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United States Department of Agriculture

Agricultural Research Service

Research Project: WATER QUALITY IMPROVEMENT FROM MANAGEMENT PRACTICES IN AGRICULTURAL WATERSHEDS Title: Go native: blue gamma-buffalo grass and compost benefits urban soil

Authors
item Sauer, Pat -
item Logsdon, Sally

Submitted to: Meeting Abstract
Publication Type: Abstract Only
Publication Acceptance Date: July 17, 2012
Publication Date: N/A

Technical Abstract: Urban construction sites often have excessive erosion and compaction after topsoil removal, scraping, and grading. The purpose of this study is to determine if compaction remediation efforts are effective on a simulated urban site. The sod and topsoil were removed, the area was graded to a 1% slope, and the subsoil was compacted by trafficking. The untreated topsoil was re-applied to the control area about 5 cm deep, and compost: topsoil mixture (2:1) was surface applied to the improved area to 15 cm depth. A lawn mixture was planted to the control side (C-3 grasses). A mixture of buffalo grass (Buchloe dactyloides (Nutt.) Engelm.) and blue gamma grass (Bouteloua gracilis H.B.K.) was planted on the treatment side. Additional small trial sites compared the following treatments after topsoil removal and grading: compaction: control with only topsoil added; topsoil, plug aeration, then compost blanket; rototilled to incorporate topsoil and compost; and compost blanket. A bluegrass mixture was planted on all treatments. A Hydra probe was used to manually determine soil water content at ten spots for each treatment. Rainfall simulation was used to evaluate infiltration, runoff, and sediment loss. After three years, blocks of soils were sampled to examine roots and soil structure. The improved area held more water than the control area. Runoff was greater for the improved area than the control area, but sediment loss was reduced. In both control and improved areas, roots penetrated into the dense subsoil around clods or structural units, but the improved area showed more roots penetrating into the subsoil. All of the small sites showed reduced bulk density compared with the control, but there was no significant difference among the compost treatments. None of the treatments alleviated subsoil compaction.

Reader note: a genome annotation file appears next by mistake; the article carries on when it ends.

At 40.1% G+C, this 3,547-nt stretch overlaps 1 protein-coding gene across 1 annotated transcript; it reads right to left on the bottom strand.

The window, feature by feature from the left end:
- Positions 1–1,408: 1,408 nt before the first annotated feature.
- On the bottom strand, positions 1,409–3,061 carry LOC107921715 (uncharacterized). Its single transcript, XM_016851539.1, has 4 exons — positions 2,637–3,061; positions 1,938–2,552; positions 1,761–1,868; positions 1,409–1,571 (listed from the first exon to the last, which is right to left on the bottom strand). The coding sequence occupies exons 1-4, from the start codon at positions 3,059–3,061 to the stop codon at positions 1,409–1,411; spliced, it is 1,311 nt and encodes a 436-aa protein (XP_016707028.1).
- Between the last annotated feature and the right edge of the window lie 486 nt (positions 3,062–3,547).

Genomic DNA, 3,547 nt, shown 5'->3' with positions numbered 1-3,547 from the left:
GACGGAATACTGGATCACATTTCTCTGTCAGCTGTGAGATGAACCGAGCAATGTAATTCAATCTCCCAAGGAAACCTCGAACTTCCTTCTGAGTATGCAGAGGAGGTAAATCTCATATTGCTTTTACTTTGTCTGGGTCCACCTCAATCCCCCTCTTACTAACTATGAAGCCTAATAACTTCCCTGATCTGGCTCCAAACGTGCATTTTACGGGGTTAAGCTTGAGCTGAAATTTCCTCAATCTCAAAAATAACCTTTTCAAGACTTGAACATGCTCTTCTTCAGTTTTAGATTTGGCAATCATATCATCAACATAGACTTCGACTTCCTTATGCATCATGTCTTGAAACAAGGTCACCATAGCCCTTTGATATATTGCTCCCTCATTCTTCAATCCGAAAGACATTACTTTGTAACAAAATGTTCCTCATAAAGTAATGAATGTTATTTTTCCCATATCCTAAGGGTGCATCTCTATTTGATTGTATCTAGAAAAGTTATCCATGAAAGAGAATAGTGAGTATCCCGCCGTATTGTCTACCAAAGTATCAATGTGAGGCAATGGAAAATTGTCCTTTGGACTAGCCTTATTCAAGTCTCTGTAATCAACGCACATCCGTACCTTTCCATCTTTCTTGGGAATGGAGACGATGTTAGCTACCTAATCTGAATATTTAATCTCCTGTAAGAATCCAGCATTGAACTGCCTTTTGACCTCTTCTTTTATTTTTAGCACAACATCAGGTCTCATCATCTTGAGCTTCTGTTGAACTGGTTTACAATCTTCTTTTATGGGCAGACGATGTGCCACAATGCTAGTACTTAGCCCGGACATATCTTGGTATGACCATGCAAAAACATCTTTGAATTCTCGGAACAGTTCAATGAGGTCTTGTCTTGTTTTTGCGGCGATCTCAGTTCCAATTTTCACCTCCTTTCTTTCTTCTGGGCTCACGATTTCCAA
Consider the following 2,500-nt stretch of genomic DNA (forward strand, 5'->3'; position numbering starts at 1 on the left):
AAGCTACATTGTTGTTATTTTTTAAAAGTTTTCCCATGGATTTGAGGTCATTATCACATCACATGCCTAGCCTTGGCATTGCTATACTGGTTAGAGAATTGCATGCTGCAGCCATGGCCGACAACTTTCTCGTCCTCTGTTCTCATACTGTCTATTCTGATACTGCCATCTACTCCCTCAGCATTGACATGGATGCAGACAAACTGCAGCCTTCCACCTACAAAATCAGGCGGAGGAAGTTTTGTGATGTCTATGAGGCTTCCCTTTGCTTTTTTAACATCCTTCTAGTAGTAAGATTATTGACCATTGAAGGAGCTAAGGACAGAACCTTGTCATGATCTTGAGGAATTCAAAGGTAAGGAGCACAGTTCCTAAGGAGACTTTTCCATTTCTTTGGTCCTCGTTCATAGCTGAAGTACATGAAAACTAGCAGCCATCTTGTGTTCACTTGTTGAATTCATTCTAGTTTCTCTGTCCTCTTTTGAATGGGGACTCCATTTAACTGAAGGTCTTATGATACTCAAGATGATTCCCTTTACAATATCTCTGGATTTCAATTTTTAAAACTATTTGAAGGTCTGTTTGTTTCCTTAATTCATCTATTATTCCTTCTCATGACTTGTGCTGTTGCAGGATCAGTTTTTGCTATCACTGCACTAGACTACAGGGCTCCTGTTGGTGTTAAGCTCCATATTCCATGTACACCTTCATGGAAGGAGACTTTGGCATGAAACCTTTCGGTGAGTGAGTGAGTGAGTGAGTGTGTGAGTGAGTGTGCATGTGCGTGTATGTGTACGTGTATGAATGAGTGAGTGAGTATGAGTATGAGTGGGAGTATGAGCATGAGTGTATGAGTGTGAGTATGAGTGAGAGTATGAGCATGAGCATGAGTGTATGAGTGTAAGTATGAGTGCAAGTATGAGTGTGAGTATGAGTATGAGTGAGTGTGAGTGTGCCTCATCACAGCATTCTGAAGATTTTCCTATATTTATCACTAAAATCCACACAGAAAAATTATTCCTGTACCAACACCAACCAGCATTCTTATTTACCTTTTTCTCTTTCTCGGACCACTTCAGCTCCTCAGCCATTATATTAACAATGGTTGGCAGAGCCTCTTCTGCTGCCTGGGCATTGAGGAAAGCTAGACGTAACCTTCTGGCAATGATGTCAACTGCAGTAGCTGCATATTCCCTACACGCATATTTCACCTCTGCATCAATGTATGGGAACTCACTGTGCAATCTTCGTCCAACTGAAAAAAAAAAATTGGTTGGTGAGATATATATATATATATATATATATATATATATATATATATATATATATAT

Last Modified: 7/22/2014
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